Criminal Finances Act 2017 (CFA) – Record keeping, documents, audit trail

October 12, 2017

Categories Tax and Wealth Preservation

The Criminal Finances Act 2017 makes it a criminal offence if there has been a failure to prevent facilitation of tax evasion by relevant bodies with effect from 30 September 2017 in both the UK or overseas.
Relevant bodies include corporations (limited companies and LLPs) and partnerships.

Relevant bodies are expected to be able to demonstrate senior-level involvement in preventing facilitation of tax evasion. HMRC no longer needs to prove that the directing mind of a business was also knowingly involved in any facilitation offences.

The number of criminal prosecutions is likely to rise as HMRC have been previously criticised by the Public Accounts Committee for failing to sufficiently prosecute offshore tax evasion.

Large companies (which have a turnover of more than £200m or balance sheet totals of more than £2b) have to publish their tax strategy.

There are three stages to the failure to prevent facilitation of tax evasion:

  1. There is fraudulent tax evasion by a taxpayer;
  2. A person acting in their role of ‘associated person’ of a corporation or partnership facilitated evasion; (an associated person may be an employee, agent or other person including an adviser)
  3. The corporation or partnership failed to prevent the associated person from committing the act.

The penalties for failing to prevent facilitation of tax evasion are unlimited fines, confiscation orders, serious crime prevention orders, regulatory issues and damage to reputation (naming and shaming).

The offences are strict liability offences where the only defence against financial and reputational sanctions is to prove that reasonable procedures were in place at the time the offence occurred.

In order to prove that reasonable procedures were in place a relevant body must demonstrate six steps:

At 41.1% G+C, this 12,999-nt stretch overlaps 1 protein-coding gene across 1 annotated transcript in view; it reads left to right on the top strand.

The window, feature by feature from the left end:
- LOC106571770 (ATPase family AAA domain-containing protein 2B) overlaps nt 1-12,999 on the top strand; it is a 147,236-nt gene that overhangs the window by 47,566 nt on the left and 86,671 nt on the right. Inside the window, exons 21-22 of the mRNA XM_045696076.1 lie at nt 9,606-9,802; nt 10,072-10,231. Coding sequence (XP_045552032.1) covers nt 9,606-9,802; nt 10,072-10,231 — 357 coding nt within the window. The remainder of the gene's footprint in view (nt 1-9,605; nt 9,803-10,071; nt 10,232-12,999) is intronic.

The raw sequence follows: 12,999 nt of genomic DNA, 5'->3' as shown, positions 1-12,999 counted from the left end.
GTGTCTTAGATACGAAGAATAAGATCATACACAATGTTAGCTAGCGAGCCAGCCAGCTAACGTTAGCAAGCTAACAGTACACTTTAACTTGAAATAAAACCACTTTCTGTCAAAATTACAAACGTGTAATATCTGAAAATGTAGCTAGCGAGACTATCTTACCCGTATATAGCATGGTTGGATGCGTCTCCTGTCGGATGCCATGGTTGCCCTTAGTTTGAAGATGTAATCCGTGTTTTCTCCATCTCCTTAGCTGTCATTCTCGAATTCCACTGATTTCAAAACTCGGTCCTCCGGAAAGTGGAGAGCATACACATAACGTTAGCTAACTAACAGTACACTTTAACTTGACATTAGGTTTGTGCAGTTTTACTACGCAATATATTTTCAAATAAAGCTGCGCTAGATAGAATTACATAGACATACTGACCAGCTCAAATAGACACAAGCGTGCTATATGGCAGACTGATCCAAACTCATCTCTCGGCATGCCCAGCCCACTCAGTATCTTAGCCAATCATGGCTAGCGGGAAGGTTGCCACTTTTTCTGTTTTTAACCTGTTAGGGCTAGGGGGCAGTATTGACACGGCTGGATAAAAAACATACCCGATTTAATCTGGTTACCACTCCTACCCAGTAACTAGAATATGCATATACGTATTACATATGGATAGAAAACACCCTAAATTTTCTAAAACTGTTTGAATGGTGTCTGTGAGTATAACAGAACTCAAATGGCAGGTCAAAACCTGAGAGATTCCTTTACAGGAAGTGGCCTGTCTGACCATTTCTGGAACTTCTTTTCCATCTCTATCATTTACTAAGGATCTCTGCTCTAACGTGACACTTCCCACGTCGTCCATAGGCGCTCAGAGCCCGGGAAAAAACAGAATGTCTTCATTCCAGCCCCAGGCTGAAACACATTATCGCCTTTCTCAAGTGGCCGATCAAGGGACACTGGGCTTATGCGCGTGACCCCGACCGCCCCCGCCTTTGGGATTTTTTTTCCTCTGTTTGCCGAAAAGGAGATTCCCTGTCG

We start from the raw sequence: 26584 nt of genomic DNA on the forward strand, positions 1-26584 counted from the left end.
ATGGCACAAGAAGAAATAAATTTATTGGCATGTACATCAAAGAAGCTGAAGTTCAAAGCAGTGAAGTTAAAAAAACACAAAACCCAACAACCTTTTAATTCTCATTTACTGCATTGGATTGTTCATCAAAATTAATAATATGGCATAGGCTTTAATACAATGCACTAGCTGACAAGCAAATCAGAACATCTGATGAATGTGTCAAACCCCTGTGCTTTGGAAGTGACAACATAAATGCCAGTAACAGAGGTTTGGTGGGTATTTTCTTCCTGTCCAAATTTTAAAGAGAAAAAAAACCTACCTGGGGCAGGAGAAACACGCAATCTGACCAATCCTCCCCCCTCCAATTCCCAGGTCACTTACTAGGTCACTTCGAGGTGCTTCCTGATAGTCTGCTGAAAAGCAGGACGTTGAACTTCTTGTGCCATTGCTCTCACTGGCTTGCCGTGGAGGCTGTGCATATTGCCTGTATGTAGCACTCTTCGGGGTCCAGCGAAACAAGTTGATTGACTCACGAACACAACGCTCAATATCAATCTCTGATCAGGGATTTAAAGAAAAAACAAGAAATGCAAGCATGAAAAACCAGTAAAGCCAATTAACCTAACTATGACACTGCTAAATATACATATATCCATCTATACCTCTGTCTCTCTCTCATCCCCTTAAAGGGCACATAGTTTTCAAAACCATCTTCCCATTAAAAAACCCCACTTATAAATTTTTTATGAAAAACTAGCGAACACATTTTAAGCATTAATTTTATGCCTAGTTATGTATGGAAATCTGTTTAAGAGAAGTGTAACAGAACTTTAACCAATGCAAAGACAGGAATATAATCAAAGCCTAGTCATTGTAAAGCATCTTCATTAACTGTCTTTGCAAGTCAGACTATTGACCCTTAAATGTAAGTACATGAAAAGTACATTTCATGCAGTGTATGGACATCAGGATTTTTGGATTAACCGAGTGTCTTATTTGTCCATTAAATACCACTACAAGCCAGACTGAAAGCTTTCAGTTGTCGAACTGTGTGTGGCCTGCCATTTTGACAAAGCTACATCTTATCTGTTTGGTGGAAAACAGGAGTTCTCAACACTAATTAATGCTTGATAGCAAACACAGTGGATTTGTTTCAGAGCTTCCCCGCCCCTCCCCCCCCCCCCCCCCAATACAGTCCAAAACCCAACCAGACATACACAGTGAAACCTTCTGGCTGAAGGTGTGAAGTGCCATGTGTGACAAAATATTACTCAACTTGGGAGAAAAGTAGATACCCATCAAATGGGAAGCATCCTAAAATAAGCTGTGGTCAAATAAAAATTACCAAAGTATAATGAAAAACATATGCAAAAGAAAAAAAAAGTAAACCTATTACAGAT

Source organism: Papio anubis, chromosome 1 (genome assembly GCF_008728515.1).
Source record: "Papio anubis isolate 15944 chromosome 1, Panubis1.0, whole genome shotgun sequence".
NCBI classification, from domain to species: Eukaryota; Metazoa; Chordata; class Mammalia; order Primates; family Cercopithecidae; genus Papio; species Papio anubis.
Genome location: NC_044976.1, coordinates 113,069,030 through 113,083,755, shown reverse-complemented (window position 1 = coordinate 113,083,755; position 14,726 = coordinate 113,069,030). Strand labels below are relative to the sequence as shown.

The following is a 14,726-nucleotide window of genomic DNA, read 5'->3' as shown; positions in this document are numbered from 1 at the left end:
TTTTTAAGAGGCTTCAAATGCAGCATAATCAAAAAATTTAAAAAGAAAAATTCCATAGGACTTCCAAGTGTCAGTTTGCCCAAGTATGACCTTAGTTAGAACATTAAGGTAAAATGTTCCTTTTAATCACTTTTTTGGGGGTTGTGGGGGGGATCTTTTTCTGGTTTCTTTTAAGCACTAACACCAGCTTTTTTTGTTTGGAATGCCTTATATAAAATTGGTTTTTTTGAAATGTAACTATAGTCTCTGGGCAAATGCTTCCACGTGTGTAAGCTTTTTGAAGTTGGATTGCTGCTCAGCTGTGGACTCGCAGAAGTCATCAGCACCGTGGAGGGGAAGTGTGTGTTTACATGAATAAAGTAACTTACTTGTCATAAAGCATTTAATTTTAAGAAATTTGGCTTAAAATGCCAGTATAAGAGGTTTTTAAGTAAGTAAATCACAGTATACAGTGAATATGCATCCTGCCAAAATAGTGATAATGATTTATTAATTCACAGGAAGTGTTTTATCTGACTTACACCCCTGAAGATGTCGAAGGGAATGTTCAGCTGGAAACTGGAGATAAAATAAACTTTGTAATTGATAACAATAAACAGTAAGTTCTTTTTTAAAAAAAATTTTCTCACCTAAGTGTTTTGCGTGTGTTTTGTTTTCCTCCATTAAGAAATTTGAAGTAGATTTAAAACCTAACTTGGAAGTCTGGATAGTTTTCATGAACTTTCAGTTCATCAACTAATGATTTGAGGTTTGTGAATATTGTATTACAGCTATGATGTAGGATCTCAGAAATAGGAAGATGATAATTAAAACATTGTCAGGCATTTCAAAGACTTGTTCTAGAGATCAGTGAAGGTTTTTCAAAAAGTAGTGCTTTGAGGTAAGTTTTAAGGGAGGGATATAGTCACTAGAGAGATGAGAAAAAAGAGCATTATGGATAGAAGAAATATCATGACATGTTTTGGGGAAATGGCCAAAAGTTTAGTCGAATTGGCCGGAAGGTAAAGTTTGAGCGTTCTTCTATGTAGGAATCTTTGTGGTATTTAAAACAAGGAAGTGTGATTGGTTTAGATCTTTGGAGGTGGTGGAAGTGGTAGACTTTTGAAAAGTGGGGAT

1. Adequate risk assessment;
  2. There is proportionality determined by implementation of practical procedures that reflect the nature and complexity of the business;
  3. Top level commitment where senior management condone  the practical procedures implemented;
  4. Due diligence carried out for associated persons;
  5. Communication and training policies should be integral to the whole organisation;
  6. There should be monitoring and review of procedures.

Businesses cannot rely on existing protocols to protect them. There needs to be a fresh review and documented thought processes in combatting corporate crime.

The highest risk businesses are considered to be Financial Advisers, Tax Advisers and Lawyers.

There is considerable overlap with the Bribery Act and AML but the basic difference seems to be that consideration must be given to relationships with clients and advice given together with ensuring internal procedures are kept to a satisfactory standard.

There is further useful guidance on the Chartered Institute of Taxation website with links to HMRC.

For advice about tax please contact Ian Gilmour on 01227 763939 or email